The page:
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Human Rights Group Questions Ethics of Chinese Drug Treatment Study
2 August 2012 5:45 pm
A Chinese research team's study of drug addiction treatments published inScience on 13 April is coming under fire from Human Rights Watch (HRW), the New York City-based advocacy group. This week's issue of Science contains a letter from the group accusing the Chinese team of not making it clear whether their research subjects were held "without due process" in compulsory treatment centers and subjected to "forced labor." But a response from the study authors describes their considerable efforts to ensure that the research was conducted in an ethical manner, and bioethicists based in both the United States and China have also defended the Chinese researchers, calling the accusations unfair.
The researchers, led by Yan-Xue Xue of Peking University in Beijing, tested a psychological technique for reducing cravings in drug addicts that can threaten a relapse into drug abuse. Those cravings are usually triggered by specific environmental cues, such as the sight of a syringe, spoon, and tourniquet for a heroin addict. The Chinese team's goal was to weaken the link between those environmental cues and the memories of drug abuse, thus reducing the craving.
The study did two sets of experiments, first with rats and then with humans. (Only the human experiments are being criticized.) The research involved about 60 former heroin addicts at drug treatment centers in Beijing.
For the past several years, HRW has been investigating human rights abuses in China involving medical research on prisoners. The researchers recruited their subjects from Beijing Ankang Hospital and Tian-Tang-He Drug Rehabilitation Center. But according to HRW's Joseph Amon, the researchers in their paper are "mischaracterizing" reality. Because arrested drug addicts are routinely committed to compulsory treatment in those institutions, Amon argues that the "hospital" is really a detention center and what the researchers describe as patients are actually detainees*. He questions whether informed consent is possible with such a population.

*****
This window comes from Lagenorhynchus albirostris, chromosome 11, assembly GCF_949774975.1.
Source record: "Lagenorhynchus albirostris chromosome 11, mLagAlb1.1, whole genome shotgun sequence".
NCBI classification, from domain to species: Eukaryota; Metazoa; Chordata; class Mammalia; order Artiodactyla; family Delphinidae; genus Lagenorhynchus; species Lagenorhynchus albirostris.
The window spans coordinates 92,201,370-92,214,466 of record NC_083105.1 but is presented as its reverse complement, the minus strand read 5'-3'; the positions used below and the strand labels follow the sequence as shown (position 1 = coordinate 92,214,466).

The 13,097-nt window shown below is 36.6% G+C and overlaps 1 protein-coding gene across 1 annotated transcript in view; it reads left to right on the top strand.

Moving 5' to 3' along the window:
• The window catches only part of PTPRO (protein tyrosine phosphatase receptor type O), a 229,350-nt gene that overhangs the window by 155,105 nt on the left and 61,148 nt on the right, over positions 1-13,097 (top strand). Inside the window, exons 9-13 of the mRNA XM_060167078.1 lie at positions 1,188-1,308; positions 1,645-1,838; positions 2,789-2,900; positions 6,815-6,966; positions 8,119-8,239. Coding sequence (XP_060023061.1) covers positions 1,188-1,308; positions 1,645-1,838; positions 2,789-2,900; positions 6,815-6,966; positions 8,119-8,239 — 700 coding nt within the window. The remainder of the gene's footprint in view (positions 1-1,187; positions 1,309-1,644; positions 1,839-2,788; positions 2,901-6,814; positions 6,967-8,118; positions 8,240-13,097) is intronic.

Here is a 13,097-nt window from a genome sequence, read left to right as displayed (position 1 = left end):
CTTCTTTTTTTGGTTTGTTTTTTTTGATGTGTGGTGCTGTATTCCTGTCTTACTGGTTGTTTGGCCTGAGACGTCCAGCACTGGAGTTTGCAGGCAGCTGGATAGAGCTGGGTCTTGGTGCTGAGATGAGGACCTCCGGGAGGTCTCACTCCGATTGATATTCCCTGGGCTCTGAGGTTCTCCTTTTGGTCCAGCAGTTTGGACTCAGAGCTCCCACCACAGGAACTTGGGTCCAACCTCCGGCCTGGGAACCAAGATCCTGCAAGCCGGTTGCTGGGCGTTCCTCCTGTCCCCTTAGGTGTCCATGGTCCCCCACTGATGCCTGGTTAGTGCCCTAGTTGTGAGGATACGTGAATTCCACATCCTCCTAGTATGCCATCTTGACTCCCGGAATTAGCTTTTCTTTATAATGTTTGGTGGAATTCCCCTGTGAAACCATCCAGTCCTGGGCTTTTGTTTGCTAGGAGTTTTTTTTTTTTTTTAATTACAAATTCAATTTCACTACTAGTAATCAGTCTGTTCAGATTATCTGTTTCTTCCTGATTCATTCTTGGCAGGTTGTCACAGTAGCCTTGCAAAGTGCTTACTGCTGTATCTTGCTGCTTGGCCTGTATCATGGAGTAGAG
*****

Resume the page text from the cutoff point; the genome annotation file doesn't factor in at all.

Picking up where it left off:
The study was funded in part by the U.S. National Institute on Drug Abuse (NIDA). In an e-mail to Science, Amon writes that "NIDA should conduct an independent investigation of the research and denounce the arbitrary detention of the roughly 200,000 people currently in compulsory drug detention centers in China."
In their published reply, which also appears in this week's issue of Science, the authors write, "We saw no indication of the abuses Amon describes … [and] confidential interviews with the study participants did not reveal any examples of abuses they encountered." The letter notes that the study, funded by the Chinese Natural Science Foundation, "received approval from the Human Investigation Committee of the Peking University Health Center." The subjects were told that "they had the right to withdraw their consent and quit the study at any time," the researchers write.
Bioethicists contacted by ScienceInsider say that the Chinese researchers are blameless. "Human Rights Watch has published valuable reports on inhumane treatment of drug addicts in many lands, including both China and the United States," writes Daniel Wikler, a bioethicist at the Harvard School of Public Health in Boston. "Reforms are urgently needed. But why brand the experiment by Xue et al. as unethical?"
"Mr. Amon's objections to the Xue et al. study do not amount to much," according to Wikler. "He seems to be using the publication of the study as a means of drawing attention to wrongs in China's treatment of addicts. That may be a cause worthy of support, but it would be a shame if Mr. Amon's letter tarnished the reputation of Chinese and U.S. scientists who seem to have conducted an innocuous (but valuable) experiment that, perhaps paradoxically, could point to a remarkably noninvasive, gentle technique for helping drug addicts worldwide avoid relapse—the holy grail of addiction research for many decades." Wikler notes that his father, Abraham Wikler, was a pioneer in this area of drug addiction treatment.
The view of Renzong Qiu, a bioethicist at the Chinese Academy of Social Sciences in Beijing, is similar. "The research the authors conducted is of social value and there is no possible harm beyond the minimum. I am sorry to say Amon's criticism is unfair."
But Amon is not backing down. In an e-mail to ScienceInsider, he writes:
They have not fully addressed my concerns. They have not addressed the fact that individuals in the study were being held in arbitrary detention. Study subjects were detained without due process—they had no lawyer, saw no judge, had no opportunity to appeal their forced treatment. The researchers can say that no abuses were occurring but these centers are closed to independent human rights monitors and they apparently did not ask specific questions of abusive treatment.
*This item has been corrected to indicate that Joseph Amon did not call the research subjects "prisoners" and the facility they reside in a "prison," but rather that he considers them detainees in a detention center.